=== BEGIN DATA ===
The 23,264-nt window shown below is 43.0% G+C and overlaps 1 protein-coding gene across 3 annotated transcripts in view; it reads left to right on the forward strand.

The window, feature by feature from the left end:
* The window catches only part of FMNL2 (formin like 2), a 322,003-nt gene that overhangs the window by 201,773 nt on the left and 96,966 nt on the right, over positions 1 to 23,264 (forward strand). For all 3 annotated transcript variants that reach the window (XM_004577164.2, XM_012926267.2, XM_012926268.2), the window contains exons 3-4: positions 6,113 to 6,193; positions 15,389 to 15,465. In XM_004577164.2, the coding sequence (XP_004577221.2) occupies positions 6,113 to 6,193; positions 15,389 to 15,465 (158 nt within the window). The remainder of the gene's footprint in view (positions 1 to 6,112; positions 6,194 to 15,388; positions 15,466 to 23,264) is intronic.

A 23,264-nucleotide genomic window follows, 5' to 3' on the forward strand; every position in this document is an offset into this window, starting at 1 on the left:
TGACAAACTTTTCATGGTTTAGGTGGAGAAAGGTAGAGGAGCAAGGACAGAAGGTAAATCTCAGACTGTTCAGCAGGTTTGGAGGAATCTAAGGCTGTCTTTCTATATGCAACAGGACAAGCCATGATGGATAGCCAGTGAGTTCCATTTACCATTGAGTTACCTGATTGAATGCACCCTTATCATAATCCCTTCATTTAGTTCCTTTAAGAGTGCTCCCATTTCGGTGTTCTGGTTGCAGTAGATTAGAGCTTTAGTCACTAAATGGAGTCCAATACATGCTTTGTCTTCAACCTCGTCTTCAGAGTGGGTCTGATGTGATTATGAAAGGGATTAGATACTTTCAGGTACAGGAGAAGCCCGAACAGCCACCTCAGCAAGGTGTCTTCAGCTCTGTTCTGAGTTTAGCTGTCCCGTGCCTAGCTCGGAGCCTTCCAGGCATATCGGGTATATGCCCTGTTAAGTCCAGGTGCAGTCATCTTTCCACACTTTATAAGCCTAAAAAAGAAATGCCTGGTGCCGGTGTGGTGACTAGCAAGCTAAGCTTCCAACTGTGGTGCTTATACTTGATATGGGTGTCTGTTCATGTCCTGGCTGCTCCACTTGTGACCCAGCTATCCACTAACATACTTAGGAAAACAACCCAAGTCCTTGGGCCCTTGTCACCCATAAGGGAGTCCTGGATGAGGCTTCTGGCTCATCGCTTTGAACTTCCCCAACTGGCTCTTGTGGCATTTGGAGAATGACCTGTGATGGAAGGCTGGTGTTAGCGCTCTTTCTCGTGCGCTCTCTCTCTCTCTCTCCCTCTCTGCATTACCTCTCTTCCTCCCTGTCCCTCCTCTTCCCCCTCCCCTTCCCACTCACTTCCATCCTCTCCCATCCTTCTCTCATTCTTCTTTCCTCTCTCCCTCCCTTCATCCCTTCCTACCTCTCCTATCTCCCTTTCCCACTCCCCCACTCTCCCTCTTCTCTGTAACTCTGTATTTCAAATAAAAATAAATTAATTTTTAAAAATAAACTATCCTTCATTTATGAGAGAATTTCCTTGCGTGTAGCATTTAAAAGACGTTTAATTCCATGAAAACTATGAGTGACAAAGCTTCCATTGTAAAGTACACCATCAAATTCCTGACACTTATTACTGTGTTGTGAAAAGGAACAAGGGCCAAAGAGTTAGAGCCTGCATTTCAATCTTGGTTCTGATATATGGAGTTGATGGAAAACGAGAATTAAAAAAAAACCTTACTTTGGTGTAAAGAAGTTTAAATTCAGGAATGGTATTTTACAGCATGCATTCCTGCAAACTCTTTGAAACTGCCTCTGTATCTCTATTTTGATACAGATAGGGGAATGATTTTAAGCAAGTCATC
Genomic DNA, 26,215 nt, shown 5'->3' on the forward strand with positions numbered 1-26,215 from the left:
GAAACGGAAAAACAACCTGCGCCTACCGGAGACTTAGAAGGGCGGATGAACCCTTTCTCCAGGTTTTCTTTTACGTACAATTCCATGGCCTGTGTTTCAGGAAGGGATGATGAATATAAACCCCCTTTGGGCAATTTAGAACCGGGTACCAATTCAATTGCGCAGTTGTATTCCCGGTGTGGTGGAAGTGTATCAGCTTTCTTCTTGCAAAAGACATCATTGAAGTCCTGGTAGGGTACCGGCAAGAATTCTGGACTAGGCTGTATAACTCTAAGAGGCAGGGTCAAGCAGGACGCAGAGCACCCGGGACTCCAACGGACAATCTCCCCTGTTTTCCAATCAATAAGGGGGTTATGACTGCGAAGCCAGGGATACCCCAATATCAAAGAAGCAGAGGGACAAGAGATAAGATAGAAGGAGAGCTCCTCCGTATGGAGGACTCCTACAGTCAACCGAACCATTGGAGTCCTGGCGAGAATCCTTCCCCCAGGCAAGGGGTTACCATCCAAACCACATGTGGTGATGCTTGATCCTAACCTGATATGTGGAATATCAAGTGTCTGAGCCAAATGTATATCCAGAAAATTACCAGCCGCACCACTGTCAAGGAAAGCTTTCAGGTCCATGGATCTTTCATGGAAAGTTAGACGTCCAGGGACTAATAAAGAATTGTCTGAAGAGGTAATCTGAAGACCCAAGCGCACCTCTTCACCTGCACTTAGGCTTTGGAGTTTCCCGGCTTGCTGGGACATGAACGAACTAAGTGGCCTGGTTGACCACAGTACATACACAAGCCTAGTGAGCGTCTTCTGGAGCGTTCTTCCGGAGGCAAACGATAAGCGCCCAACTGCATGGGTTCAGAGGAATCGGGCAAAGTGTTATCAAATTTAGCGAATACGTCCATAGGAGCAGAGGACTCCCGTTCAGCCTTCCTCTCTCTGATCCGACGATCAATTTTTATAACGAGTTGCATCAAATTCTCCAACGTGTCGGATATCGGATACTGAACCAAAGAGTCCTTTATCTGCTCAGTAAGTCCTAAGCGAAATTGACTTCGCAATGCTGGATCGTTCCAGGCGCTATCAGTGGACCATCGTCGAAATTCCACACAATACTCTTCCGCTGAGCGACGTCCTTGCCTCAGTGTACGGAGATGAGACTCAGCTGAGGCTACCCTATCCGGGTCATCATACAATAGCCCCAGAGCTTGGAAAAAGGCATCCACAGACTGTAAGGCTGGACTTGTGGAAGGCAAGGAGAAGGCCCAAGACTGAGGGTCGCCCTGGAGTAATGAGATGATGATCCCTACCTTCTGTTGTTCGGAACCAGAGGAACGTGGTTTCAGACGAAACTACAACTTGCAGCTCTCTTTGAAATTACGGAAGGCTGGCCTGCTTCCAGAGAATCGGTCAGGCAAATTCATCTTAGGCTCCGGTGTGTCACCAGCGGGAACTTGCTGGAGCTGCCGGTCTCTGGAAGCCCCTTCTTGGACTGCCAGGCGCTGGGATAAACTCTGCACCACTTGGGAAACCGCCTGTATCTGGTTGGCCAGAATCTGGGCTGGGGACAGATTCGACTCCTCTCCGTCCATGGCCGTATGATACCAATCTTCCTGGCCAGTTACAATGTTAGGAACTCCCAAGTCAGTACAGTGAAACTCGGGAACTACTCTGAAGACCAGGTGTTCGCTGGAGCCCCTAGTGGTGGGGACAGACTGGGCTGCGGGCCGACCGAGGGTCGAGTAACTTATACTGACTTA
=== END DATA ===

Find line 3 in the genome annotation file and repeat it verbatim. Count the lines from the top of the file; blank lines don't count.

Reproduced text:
* The window catches only part of FMNL2 (formin like 2), a 322,003-nt gene that overhangs the window by 201,773 nt on the left and 96,966 nt on the right, over positions 1 to 23,264 (forward strand). For all 3 annotated transcript variants that reach the window (XM_004577164.2, XM_012926267.2, XM_012926268.2), the window contains exons 3-4: positions 6,113 to 6,193; positions 15,389 to 15,465. In XM_004577164.2, the coding sequence (XP_004577221.2) occupies positions 6,113 to 6,193; positions 15,389 to 15,465 (158 nt within the window). The remainder of the gene's footprint in view (positions 1 to 6,112; positions 6,194 to 15,388; positions 15,466 to 23,264) is intronic.